I think if you look through the team, there’s the beginning of a good spine to it with Perkins, Mosquera, Chara, Nagbe and Boyd. But Chara’s been left with too much to do, Boyd’s getting next to no service and he’s snatching at what does come his way as a result, Mosquera doesn’t know who’ll be beside him from week to week, and Perkins’ form (IMO) has dipped ever since that goal vs LA when he got blocked off. And Nagbe has been struggling to find form for a while now. If we can’t get that most basic element of the team right – and every expert you read about the game will tell you that having a strong spine is crucial to success – we’re doomed to blunder from one bad result to the next. That’s a coaching/management issue.

      I’ve no doubt Nagbe will find a clear and defined role, and will go on to be a very good player. I just hope he does it in Timbers green.

      My thinking with putting him there in the 4321 was to tell him to go out and express himself. Try things. Take men on, have shots. If it doesn’t come off, don’t worry, there are three guys behind you who have your back. Don’t worry about defence or playing safe. Just play.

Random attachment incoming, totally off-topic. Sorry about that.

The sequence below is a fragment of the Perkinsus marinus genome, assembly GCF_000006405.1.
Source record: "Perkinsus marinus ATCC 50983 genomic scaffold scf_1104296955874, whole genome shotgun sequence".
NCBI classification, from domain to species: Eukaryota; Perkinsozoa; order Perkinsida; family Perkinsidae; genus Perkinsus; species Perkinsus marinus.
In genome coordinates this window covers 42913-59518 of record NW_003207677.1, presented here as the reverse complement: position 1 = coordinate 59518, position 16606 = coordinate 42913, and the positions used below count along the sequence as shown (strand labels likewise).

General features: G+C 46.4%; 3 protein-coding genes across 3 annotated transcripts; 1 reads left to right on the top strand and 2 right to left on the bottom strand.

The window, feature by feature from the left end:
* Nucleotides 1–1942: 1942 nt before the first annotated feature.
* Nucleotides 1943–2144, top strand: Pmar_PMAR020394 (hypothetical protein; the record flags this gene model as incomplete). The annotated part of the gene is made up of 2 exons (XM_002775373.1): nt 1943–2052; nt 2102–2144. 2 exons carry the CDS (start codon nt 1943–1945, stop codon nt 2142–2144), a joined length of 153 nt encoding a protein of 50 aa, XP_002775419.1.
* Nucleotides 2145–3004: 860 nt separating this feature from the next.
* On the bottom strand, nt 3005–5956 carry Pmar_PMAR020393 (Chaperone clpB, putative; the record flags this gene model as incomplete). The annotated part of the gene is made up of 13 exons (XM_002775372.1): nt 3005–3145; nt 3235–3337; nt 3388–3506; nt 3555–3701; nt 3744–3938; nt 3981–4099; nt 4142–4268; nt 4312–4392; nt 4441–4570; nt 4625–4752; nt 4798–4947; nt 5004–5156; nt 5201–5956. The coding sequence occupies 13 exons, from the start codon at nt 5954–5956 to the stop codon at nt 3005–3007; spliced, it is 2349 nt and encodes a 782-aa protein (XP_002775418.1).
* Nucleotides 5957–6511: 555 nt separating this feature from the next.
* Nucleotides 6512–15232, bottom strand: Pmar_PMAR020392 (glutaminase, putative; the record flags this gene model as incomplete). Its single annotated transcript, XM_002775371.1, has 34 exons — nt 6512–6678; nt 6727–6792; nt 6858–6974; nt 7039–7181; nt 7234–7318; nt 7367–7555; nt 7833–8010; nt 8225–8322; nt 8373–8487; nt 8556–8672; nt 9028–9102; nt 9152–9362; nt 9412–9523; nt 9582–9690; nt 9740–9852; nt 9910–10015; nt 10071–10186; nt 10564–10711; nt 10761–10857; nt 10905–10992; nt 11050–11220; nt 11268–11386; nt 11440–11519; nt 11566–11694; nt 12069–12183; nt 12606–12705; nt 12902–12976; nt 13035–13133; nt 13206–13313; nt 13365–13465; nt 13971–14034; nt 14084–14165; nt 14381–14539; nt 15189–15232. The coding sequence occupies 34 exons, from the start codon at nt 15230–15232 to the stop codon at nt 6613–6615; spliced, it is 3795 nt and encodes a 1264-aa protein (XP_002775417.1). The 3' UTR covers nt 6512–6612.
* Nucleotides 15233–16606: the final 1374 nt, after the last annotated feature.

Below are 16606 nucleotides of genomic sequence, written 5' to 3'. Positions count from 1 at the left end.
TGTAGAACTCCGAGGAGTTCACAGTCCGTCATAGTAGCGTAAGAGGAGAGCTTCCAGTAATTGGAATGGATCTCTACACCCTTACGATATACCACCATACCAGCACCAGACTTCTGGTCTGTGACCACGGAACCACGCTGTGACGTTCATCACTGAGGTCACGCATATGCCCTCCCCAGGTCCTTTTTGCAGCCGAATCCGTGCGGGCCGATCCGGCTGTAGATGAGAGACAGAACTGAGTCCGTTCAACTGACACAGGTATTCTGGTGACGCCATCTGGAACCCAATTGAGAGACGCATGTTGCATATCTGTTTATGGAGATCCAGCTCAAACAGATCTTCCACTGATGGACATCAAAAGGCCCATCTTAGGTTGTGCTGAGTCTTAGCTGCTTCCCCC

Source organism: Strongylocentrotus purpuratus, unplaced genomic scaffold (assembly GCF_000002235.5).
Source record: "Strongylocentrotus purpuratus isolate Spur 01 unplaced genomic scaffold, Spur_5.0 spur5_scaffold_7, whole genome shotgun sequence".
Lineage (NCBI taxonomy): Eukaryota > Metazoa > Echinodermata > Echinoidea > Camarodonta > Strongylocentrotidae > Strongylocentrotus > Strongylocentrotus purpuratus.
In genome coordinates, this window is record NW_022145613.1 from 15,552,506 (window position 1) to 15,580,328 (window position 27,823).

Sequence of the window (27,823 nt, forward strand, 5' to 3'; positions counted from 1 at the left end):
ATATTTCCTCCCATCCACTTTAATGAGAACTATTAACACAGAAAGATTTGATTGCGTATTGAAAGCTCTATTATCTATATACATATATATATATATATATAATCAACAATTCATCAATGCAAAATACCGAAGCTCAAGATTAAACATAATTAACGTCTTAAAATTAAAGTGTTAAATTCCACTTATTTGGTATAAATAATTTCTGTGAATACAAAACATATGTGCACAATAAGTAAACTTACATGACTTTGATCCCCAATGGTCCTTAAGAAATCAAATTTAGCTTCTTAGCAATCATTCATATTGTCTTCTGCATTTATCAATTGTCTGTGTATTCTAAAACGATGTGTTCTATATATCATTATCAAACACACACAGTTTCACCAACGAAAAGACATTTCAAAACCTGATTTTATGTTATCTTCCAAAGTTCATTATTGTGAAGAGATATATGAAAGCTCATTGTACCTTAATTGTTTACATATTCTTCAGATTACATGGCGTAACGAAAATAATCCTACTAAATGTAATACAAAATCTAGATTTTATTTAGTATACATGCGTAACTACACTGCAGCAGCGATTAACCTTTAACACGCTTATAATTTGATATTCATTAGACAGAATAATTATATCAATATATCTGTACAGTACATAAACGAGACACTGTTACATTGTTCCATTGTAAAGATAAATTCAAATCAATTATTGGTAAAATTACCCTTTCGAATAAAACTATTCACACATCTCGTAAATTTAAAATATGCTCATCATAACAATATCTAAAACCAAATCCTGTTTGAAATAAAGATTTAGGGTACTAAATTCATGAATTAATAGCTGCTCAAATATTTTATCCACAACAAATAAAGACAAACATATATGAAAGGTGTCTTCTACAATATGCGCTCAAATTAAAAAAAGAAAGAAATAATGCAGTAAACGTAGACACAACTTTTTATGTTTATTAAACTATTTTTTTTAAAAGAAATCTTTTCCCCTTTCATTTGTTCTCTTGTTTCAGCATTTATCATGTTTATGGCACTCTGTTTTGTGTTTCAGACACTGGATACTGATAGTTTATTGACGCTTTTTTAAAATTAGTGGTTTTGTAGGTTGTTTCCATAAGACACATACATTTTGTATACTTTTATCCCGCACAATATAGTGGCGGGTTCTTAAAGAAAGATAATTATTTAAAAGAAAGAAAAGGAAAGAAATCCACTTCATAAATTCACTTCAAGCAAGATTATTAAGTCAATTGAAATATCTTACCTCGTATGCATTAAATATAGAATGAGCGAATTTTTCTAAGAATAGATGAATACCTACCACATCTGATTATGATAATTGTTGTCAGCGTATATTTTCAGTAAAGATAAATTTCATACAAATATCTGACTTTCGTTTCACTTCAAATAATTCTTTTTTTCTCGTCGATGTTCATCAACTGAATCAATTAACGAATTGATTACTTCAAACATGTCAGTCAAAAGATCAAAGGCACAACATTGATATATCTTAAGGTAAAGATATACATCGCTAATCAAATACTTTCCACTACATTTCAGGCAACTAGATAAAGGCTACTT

3. Good work, Kevin.

    This is something we discussed on this week’s Choppin’ Wood. Obviously the constant change in position negatively affects his form. And it’s a total confidence situation as well. But his range of passing has been very poor as you mention. At any given point recently he will only have a 270* range of passing – as in, he will not make the pass straight ahead but instead will only go sideways, backwards, or diagonally forward. If he is meant to be a central attacking midfielder this is unacceptable. Perhaps he needs to receive the ball higher up the pitch and just turn and shoot..